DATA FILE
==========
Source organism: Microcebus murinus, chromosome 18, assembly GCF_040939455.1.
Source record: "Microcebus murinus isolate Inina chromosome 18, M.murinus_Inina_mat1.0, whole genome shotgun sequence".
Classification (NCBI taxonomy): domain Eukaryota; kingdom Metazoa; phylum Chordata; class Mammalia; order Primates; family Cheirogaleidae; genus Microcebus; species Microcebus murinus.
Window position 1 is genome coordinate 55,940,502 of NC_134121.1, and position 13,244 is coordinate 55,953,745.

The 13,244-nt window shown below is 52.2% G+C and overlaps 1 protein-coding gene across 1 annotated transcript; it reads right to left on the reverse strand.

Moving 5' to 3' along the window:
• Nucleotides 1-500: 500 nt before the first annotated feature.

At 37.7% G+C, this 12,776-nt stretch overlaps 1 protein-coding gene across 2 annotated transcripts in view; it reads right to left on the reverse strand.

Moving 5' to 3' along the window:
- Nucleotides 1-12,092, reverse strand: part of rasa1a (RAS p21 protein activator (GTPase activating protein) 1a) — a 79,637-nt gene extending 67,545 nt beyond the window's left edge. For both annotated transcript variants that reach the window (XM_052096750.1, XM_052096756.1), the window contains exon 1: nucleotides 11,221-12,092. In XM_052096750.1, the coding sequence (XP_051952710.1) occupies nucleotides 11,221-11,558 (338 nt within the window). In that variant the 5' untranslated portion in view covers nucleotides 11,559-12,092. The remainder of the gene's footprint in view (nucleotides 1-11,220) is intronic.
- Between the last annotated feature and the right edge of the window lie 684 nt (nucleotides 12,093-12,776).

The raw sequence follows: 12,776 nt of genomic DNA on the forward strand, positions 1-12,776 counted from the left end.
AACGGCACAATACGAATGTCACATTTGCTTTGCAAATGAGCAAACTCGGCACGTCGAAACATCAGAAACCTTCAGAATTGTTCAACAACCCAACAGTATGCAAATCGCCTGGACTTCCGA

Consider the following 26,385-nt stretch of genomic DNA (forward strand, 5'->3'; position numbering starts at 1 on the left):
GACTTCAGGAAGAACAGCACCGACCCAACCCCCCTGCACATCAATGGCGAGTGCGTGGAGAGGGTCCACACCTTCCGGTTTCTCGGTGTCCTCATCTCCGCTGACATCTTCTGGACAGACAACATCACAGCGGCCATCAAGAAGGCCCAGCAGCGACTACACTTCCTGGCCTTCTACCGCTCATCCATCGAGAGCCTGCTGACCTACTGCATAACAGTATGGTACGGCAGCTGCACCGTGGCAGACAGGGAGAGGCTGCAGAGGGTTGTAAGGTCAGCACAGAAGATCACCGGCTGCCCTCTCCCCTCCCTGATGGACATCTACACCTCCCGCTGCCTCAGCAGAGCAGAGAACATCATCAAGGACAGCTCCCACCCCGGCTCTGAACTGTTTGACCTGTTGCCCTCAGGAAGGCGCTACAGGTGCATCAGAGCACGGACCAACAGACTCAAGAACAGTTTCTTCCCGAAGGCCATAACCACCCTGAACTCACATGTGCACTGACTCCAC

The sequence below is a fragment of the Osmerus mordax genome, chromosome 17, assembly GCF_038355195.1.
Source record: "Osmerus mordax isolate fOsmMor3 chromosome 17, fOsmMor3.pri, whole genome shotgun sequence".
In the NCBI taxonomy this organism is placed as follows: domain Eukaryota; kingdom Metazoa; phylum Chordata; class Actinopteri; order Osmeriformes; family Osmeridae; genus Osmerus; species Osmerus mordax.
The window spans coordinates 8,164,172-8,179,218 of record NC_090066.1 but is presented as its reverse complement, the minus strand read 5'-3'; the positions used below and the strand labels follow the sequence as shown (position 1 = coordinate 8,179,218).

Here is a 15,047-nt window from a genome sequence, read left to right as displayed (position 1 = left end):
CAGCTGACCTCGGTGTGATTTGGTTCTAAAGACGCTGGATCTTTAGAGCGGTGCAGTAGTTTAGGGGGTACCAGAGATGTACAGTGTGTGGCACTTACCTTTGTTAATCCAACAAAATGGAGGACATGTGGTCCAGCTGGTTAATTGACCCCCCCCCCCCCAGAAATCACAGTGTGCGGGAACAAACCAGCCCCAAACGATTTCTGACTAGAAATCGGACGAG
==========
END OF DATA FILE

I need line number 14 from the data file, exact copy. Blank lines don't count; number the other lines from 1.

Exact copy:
Consider the following 26,385-nt stretch of genomic DNA (forward strand, 5'->3'; position numbering starts at 1 on the left):